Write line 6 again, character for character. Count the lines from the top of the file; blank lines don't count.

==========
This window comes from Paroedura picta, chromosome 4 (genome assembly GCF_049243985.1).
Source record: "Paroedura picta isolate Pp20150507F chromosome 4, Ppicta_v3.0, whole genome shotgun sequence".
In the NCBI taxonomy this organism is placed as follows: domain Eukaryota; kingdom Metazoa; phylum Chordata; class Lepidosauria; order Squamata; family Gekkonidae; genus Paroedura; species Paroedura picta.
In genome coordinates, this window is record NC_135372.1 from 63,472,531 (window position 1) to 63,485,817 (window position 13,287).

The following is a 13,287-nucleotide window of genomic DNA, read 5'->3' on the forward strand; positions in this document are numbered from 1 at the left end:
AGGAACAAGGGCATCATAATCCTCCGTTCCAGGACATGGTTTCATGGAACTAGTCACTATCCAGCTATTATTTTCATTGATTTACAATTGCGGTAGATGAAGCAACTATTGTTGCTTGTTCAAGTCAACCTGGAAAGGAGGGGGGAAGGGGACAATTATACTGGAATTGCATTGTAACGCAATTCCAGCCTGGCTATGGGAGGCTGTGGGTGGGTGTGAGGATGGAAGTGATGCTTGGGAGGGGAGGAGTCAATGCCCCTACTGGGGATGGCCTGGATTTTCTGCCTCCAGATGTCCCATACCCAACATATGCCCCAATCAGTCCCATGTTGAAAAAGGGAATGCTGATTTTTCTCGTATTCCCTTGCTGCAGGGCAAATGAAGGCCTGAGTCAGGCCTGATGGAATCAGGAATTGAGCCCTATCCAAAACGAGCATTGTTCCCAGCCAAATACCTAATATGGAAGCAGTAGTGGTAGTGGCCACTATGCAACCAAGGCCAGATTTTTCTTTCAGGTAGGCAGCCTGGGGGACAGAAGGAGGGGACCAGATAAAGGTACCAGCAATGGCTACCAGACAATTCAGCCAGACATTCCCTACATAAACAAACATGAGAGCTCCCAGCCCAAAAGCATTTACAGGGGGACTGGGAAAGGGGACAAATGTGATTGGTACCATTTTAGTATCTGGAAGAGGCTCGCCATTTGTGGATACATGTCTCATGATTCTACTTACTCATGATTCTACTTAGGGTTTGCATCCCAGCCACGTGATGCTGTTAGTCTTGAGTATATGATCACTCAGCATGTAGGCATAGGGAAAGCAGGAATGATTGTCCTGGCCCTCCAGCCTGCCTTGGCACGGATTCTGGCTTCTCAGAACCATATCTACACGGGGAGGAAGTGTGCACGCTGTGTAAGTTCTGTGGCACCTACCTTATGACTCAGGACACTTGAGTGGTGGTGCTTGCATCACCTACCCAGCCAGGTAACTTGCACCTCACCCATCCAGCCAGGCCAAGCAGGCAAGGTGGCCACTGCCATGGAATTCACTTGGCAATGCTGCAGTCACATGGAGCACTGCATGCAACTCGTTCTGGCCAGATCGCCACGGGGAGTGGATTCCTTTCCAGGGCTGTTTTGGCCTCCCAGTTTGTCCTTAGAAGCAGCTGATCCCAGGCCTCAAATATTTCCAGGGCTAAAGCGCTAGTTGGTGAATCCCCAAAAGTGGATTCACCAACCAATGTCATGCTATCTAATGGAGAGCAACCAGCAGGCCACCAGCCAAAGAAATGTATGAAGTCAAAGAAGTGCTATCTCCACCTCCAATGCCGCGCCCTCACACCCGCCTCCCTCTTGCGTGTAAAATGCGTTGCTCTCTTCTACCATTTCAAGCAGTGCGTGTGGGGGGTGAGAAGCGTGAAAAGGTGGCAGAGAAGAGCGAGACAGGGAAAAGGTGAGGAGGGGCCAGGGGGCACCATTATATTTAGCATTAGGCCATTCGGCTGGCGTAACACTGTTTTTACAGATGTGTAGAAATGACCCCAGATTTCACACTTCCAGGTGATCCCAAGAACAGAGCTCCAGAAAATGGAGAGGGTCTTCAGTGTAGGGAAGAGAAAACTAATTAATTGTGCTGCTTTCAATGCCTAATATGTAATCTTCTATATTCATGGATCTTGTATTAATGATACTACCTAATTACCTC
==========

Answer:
AGGAACAAGGGCATCATAATCCTCCGTTCCAGGACATGGTTTCATGGAACTAGTCACTATCCAGCTATTATTTTCATTGATTTACAATTGCGGTAGATGAAGCAACTATTGTTGCTTGTTCAAGTCAACCTGGAAAGGAGGGGGGAAGGGGACAATTATACTGGAATTGCATTGTAACGCAATTCCAGCCTGGCTATGGGAGGCTGTGGGTGGGTGTGAGGATGGAAGTGATGCTTGGGAGGGGAGGAGTCAATGCCCCTACTGGGGATGGCCTGGATTTTCTGCCTCCAGATGTCCCATACCCAACATATGCCCCAATCAGTCCCATGTTGAAAAAGGGAATGCTGATTTTTCTCGTATTCCCTTGCTGCAGGGCAAATGAAGGCCTGAGTCAGGCCTGATGGAATCAGGAATTGAGCCCTATCCAAAACGAGCATTGTTCCCAGCCAAATACCTAATATGGAAGCAGTAGTGGTAGTGGCCACTATGCAACCAAGGCCAGATTTTTCTTTCAGGTAGGCAGCCTGGGGGACAGAAGGAGGGGACCAGATAAAGGTACCAGCAATGGCTACCAGACAATTCAGCCAGACATTCCCTACATAAACAAACATGAGAGCTCCCAGCCCAAAAGCATTTACAGGGGGACTGGGAAAGGGGACAAATGTGATTGGTACCATTTTAGTATCTGGAAGAGGCTCGCCATTTGTGGATACATGTCTCATGATTCTACTTACTCATGATTCTACTTAGGGTTTGCATCCCAGCCACGTGATGCTGTTAGTCTTGAGTATATGATCACTCAGCATGTAGGCATAGGGAAAGCAGGAATGATTGTCCTGGCCCTCCAGCCTGCCTTGGCACGGATTCTGGCTTCTCAGAACCATATCTACACGGGGAGGAAGTGTGCACGCTGTGTAAGTTCTGTGGCACCTACCTTATGACTCAGGACACTTGAGTGGTGGTGCTTGCATCACCTACCCAGCCAGGTAACTTGCACCTCACCCATCCAGCCAGGCCAAGCAGGCAAGGTGGCCACTGCCATGGAATTCACTTGGCAATGCTGCAGTCACATGGAGCACTGCATGCAACTCGTTCTGGCCAGATCGCCACGGGGAGTGGATTCCTTTCCAGGGCTGTTTTGGCCTCCCAGTTTGTCCTTAGAAGCAGCTGATCCCAGGCCTCAAATATTTCCAGGGCTAAAGCGCTAGTTGGTGAATCCCCAAAAGTGGATTCACCAACCAATGTCATGCTATCTAATGGAGAGCAACCAGCAGGCCACCAGCCAAAGAAATGTATGAAGTCAAAGAAGTGCTATCTCCACCTCCAATGCCGCGCCCTCACACCCGCCTCCCTCTTGCGTGTAAAATGCGTTGCTCTCTTCTACCATTTCAAGCAGTGCGTGTGGGGGGTGAGAAGCGTGAAAAGGTGGCAGAGAAGAGCGAGACAGGGAAAAGGTGAGGAGGGGCCAGGGGGCACCATTATATTTAGCATTAGGCCATTCGGCTGGCGTAACACTGTTTTTACAGATGTGTAGAAATGACCCCAGATTTCACACTTCCAGGTGATCCCAAGAACAGAGCTCCAGAAAATGGAGAGGGTCTTCAGTGTAGGGAAGAGAAAACTAATTAATTGTGCTGCTTTCAATGCCTAATATGTAATCTTCTATATTCATGGATCTTGTATTAATGATACTACCTAATTACCTC